4 Creative Twitter Uses in 2010

Filed in Featured, MY BEST POSTS, Social Media by Matt McGee on December 30, 2010 10 Comments

I know that Facebook has all the buzz and momentum, but I’m still very bullish on Twitter as a small business marketing tool. And I think there’s no better way to learn to use Twitter effectively than to see how other small businesses are using it.

At this time last year, I shared 10 Creative Ways Businesses Used Twitter in 2009. Start there for things that are still effective — and then come back here for four more examples that I found this year.

Instant Word-of-Mouth Marketing

This is an example that I often share when speaking at the GetListed Local University workshops: Patxis Pizza encouraged customers to tweet from inside the restaurant in order to get a discount.


Because of Twitter’s 140-character limit, that message may be a bit unclear. What they’re doing is inviting customers who are inside the restaurant right now to tweet about it, show the tweet to the wait staff, and Patxis will give a free beverage. They’re essentially creating instant word-of-mouth marketing by getting customers to announce, “Hey! I’m at Patxis right now!” Smart and creative.

Delight (Potential) Customers

I love, love, LOVE this. Interflora UK surprises random people with offers of free flowers after a rough day.


As far as I can tell, the company is searching Twitter for people who’ve posted messages about being sad, having a bad day, etc., and offering them flowers on the spot. How amazing is that? Imagine you’ve just tweeted something about a rough day, and suddenly a flower company offers you a bouquet to cheer you up. I guarantee you those people will remember it the next time they’re ordering flowers.

(Related: If you browse through Interflora’s Twitter history, you’ll see several other excellent examples of small business Twitter use — customer service, delighting potential customers, a few promotional messages, and so forth. Follow their lead.)

Twitter Quizzes

Mid-Columbia Insurance is a small, independent insurance agency here in my hometown. I was impressed to see the company quizzing its followers on the rules of the road here in Washington state.


This was a great way to be interactive and start conversations with followers, while also getting them to think about the product this company provides.

(Note: The quiz was a simple “call-and-respond” thing between @MCIns and its followers. I would’ve gone further and tried to get the quiz to spread to new people by having followers first retweet the question with their answers, and then offering a prize to the person who got the most right out of 10 questions.)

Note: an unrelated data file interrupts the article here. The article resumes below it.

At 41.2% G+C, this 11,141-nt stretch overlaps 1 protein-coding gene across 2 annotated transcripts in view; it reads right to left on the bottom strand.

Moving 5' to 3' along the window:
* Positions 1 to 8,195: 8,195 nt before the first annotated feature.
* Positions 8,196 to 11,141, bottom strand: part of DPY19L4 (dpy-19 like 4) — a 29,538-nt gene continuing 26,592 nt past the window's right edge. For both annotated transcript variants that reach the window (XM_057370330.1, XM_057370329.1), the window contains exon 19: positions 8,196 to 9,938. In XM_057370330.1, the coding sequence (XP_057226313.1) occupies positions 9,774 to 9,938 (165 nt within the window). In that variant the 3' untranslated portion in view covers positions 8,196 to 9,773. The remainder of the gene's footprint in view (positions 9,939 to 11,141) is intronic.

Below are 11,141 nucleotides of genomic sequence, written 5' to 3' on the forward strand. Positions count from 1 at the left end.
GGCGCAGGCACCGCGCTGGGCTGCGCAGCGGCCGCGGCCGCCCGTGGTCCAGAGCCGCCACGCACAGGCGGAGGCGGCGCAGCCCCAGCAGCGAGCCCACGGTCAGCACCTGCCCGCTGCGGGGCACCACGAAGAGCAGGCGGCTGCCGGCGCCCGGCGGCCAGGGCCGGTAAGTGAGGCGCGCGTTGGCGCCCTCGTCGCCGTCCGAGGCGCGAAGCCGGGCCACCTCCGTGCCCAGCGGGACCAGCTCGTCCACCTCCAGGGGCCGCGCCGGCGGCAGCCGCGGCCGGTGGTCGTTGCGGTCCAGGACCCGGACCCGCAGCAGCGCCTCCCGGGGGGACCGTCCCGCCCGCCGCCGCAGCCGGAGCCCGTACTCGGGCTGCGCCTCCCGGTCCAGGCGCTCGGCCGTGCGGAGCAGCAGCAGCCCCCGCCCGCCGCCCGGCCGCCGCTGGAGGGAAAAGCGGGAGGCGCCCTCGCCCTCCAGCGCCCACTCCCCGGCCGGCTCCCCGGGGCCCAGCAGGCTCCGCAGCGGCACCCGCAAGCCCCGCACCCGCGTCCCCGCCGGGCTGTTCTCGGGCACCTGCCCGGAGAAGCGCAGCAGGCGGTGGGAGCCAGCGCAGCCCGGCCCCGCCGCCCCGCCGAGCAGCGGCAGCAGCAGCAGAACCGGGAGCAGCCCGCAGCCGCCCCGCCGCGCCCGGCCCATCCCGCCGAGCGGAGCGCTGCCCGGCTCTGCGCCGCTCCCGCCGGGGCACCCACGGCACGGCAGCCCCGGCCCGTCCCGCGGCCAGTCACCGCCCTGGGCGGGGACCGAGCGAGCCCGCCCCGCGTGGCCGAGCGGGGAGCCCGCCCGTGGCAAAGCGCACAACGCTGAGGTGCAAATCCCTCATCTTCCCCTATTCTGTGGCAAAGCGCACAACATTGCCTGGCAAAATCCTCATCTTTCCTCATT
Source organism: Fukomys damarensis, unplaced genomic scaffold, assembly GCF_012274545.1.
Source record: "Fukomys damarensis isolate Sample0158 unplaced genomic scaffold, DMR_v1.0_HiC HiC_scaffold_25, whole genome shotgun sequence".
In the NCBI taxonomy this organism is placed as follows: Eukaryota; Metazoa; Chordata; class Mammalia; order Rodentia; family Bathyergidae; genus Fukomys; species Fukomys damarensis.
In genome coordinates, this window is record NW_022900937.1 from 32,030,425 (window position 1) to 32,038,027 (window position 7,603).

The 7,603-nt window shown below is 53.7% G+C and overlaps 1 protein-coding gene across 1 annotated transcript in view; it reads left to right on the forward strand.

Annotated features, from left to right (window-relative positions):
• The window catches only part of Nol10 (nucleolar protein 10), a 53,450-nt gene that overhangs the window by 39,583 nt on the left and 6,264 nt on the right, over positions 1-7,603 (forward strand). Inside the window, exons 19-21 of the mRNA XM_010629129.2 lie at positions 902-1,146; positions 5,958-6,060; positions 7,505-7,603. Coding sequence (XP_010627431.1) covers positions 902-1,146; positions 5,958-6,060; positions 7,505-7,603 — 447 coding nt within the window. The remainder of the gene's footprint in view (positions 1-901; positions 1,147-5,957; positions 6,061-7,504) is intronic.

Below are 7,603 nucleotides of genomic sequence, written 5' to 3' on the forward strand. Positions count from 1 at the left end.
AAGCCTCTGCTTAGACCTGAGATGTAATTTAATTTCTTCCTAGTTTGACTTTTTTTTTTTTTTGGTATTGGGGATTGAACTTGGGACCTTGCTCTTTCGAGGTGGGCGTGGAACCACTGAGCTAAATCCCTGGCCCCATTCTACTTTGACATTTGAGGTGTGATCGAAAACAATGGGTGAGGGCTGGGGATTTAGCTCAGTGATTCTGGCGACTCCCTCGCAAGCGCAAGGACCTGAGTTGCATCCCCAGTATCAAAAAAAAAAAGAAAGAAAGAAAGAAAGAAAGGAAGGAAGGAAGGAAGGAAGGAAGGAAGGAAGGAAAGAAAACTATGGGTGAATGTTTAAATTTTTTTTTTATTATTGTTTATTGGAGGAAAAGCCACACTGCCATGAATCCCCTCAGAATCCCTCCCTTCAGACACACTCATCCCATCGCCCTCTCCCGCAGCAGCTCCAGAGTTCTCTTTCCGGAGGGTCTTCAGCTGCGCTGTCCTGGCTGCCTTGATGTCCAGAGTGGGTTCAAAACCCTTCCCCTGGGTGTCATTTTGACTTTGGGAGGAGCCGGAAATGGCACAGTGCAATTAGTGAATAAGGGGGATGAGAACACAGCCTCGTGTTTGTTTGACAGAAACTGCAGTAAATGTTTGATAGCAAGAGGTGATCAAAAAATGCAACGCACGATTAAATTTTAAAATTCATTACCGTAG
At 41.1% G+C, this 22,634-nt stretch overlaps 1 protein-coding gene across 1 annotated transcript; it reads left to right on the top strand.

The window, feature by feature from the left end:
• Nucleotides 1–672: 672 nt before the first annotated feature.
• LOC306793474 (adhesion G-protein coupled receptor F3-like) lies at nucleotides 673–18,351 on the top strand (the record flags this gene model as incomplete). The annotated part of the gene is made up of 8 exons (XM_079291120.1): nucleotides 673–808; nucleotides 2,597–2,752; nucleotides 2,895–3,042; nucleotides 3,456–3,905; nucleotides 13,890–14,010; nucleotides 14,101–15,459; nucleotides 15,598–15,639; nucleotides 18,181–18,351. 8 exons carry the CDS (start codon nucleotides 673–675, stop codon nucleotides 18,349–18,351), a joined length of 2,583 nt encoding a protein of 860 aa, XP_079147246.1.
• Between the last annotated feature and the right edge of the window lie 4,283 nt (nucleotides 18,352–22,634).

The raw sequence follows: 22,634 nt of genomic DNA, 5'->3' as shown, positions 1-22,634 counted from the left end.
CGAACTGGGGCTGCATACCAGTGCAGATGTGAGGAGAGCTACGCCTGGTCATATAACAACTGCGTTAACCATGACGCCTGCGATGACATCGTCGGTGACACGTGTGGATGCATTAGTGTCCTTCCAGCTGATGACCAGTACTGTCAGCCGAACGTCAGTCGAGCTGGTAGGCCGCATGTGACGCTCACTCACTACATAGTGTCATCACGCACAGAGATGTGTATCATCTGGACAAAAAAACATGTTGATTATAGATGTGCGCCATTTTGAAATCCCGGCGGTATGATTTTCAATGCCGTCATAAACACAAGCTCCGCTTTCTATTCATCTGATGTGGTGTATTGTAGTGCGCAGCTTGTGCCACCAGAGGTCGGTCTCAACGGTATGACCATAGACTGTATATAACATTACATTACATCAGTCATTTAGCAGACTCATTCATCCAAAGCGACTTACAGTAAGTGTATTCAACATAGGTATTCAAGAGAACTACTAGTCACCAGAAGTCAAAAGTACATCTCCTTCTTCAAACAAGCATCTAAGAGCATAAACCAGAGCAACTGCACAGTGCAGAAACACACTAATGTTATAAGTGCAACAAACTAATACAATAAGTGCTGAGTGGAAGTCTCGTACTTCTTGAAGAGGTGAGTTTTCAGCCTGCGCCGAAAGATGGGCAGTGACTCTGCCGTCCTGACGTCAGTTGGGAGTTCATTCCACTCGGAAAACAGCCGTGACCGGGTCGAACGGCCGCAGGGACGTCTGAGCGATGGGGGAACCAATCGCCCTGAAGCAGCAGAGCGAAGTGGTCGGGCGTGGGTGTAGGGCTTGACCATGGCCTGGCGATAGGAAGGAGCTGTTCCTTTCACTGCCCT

Empathize With Your Customers

Punch Pizza helped Minnesotans recover on the day the Vikings lost the NFC Championship Game.


They empathized with their followers and also took advantage of the communal aspects of being a sports fan. Plus, who doesn’t love free pizza??!! This offer was shared on Twitter, Facebook, and even Flickr. The result? Customers lined up around the block for free pizza. The local news covered the free pizza giveaway. And Punch Pizza says it gave away close to 10,000 pizza pies.

This is a really smart way to use Twitter, and you can get more details by reading Aaron Weiche’s in-depth article about how it all came together.

Your Turn!

What creative Twitter uses did you come across in 2010? Comments are open, so please share!

Comments (10)

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  1. Aaron says:

    Very creative ideas, thanks for sharing. It appears Punch Pizza found a way to use Twitter much like Groupon. My only question is how much did it cost top give away 10,000 pizzas and when do they realistically expect to make that money back through the massive promotion they got locally (which doesn’t always translate to more sales)?

    Thanks again; Happy New Year!

  2. Pat Schaber says:

    Hey Matt,
    Good post! Punch Pizza is one of my favorite places in the Twin Cities. They use social media very well.


  3. Mike Mueller says:

    I think the Interflora example is the most striking. The other examples require one to already follow the business’ feed but Interflora surprises random people and makes them aware of their business. It’s like a “random act of kindness” via Twitter! Great idea and very clever. Creates tremendous good will and a “pass it on” mentality….not to mention new customers.

  4. Alyson says:

    Hi Matt – I have a small in-store supply business here in Texas and I really appreciate your Twitter tips! Twitter can be intimidating so it is nice to see what other small businesses have come up. I really like the way Interflora has used Twitter. Not only is it a nice gesture but has the potential to have a huge ripple effect – I’m sure those people who were offered free bouquets told all of their friends!

    Thanks again for sharing!

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